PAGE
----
Communities in northern Bahr al-Ghazal, which are expecting over 100,000 displaced people to return to the region this year, have identified water as their most immediate need, the UN has reported. Food security and health care are next in order of importance.
The displaced are expected to return to East, South and West Aweil districts following the expected signing of a peace agreement between the government of Sudan and the rebel Sudan People's Liberation Army/Movement.
The vast numbers expected to return could constitute the largest number and greatest concentration of returns in the whole of southern Sudan, said a recent joint report by the Food and Agriculture Organisation and the UN area coordinator in Bahr al-Ghazal.
Water was urgently needed in the highland areas, the densely populated mid-land areas and on major routes of return, the report stated. Several major routes of return from the north, from where the vast majority of the displaced would be coming, had no water sources at all and presented "a significant danger to the tens of thousands of returnees", it said.
Currently, about 30 percent of the 1 million people living in the Aweils have neither the resources nor the capacity to feed themselves adequately. Rates of global acute malnutrition were routinely 18 percent and soared to between 20 percent and 30 percent when harvested food ran out during the spring months, the UN reported.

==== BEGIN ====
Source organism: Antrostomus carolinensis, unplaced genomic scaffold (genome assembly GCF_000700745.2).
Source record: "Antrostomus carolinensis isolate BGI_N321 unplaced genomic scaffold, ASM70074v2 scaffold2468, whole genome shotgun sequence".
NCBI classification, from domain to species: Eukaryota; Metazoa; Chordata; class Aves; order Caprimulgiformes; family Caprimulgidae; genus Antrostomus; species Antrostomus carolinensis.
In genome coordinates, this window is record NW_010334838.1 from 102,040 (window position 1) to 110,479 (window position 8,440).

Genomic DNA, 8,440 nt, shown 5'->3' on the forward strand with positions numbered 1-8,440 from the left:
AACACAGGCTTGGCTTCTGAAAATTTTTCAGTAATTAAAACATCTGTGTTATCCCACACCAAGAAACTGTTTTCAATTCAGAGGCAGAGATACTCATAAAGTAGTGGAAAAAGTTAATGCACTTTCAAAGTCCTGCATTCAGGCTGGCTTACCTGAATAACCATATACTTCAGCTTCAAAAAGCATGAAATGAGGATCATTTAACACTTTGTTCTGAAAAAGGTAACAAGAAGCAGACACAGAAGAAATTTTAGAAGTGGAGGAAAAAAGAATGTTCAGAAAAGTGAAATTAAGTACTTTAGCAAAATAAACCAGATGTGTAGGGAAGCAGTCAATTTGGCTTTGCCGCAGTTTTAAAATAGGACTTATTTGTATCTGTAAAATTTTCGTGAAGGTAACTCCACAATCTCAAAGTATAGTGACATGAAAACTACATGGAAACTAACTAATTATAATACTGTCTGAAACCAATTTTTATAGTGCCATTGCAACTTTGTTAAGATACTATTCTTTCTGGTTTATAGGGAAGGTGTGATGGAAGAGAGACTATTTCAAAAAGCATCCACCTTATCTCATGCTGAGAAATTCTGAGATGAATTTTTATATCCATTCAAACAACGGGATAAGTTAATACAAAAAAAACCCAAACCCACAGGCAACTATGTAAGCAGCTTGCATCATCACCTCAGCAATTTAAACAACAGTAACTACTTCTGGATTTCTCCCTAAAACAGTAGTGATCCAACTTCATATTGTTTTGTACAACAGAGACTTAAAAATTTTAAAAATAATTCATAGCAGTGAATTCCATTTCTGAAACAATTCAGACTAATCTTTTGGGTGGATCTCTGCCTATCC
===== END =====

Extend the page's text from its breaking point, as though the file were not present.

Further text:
"It is already an emergency context and should be considered a priority in terms of vulnerability reduction in southern Sudan," it said.
Vulnerable households needed to be assisted to produce more food and to make use of readily available food sources, such as fish, while assets like goats and chickens needed to be vaccinated, the UN recommended. In addition to water and food, health services also needed to be extended to under-served areas and routes of return, including vaccination and education on public health issues.
Other recommendations included deploying monitoring teams at key crossing points and routes, and establishing protection booths with information about services, family reunification, mines, justice and HIV/AIDS. Jerry cans, cooking pots and blankets also needed to be provided, as well as modest transport between towns on the northern side of the river Kiir and the main stopping points within the Aweils, it said.
Before the Sudanese civil war started in 1983, the Aweils were a successful area that exported surplus food to as far away as East Africa. That vibrant commerce had since been largely destroyed by the war, but the cessation of hostilities coupled with a good harvest in 2003 had produced "good levels of food security" and even surpluses in some areas, the UN reported.
But reports consistently indicated that sufficient humanitarian aid was failing to reach the 30 percent vulnerable people already in the Aweils. "This is the context into which returnees are coming home," the report warned.
The UN emphasised that services should be provided for both host populations in the region and the returnees. "Making a distinction between the two must be avoided. They are simply the vulnerable."
Since December 2003, 16,000 people have already returned to the Aweils, according to the UN.
Sudan is home to between three and four million displaced people, up to two million of whom are in the capital, Khartoum.
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